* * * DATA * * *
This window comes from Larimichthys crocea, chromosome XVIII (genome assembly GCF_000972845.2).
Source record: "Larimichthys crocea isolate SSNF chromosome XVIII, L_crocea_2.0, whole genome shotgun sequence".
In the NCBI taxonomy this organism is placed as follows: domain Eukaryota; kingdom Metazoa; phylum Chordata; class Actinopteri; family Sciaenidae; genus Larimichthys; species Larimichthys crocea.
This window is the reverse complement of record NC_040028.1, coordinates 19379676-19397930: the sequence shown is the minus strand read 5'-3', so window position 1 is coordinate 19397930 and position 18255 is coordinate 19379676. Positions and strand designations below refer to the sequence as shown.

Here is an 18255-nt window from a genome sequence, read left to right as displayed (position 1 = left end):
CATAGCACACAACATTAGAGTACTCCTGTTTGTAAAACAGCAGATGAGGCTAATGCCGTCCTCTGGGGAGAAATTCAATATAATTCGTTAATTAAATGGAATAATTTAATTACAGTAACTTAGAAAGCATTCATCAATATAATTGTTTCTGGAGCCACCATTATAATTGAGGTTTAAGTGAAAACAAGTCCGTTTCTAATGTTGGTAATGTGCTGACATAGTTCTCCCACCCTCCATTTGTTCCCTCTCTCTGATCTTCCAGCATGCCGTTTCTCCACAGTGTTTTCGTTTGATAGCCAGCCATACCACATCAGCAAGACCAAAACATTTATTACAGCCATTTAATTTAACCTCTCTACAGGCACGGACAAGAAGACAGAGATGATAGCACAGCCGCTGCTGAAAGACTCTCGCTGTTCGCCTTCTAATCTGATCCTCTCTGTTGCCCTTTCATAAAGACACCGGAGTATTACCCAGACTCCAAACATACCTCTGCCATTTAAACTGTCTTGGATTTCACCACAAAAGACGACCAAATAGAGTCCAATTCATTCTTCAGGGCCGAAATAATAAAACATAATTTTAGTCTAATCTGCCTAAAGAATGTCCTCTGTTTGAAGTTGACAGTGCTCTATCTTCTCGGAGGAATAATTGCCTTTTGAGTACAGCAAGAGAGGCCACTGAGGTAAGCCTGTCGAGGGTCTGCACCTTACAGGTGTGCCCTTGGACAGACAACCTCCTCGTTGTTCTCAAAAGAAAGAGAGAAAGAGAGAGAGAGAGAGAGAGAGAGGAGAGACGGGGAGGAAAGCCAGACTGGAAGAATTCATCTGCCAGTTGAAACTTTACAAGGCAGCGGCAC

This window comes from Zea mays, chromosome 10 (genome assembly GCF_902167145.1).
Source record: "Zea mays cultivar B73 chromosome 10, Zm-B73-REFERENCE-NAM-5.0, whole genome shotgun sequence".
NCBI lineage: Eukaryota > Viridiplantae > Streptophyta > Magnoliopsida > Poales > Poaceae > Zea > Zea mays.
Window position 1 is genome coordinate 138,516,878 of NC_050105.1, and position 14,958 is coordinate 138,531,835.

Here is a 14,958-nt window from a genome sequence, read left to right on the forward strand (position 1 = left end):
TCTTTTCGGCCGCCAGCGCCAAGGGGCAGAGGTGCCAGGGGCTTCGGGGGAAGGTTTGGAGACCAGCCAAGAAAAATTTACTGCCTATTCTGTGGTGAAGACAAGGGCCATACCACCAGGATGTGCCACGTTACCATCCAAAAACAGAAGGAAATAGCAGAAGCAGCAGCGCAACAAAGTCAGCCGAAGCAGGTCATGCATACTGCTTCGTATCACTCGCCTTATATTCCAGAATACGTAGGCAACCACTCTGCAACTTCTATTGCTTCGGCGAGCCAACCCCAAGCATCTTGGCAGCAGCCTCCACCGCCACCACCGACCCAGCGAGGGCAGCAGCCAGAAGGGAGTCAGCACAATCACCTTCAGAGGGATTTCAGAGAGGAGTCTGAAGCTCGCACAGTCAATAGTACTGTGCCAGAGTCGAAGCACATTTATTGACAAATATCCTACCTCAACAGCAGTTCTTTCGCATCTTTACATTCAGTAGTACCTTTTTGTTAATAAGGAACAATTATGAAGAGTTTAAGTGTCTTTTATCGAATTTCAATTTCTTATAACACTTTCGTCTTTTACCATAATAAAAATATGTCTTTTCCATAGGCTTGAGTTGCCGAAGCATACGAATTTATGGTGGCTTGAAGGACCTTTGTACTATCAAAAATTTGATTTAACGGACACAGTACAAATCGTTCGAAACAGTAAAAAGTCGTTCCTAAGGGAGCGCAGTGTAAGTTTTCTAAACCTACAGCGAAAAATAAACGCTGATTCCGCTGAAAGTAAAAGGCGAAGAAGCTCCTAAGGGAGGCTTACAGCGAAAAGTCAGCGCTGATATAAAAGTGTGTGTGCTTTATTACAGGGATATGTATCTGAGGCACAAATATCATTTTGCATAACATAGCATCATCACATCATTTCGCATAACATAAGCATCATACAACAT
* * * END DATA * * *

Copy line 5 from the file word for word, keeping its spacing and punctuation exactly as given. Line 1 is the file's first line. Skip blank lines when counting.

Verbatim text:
Here is an 18255-nt window from a genome sequence, read left to right as displayed (position 1 = left end):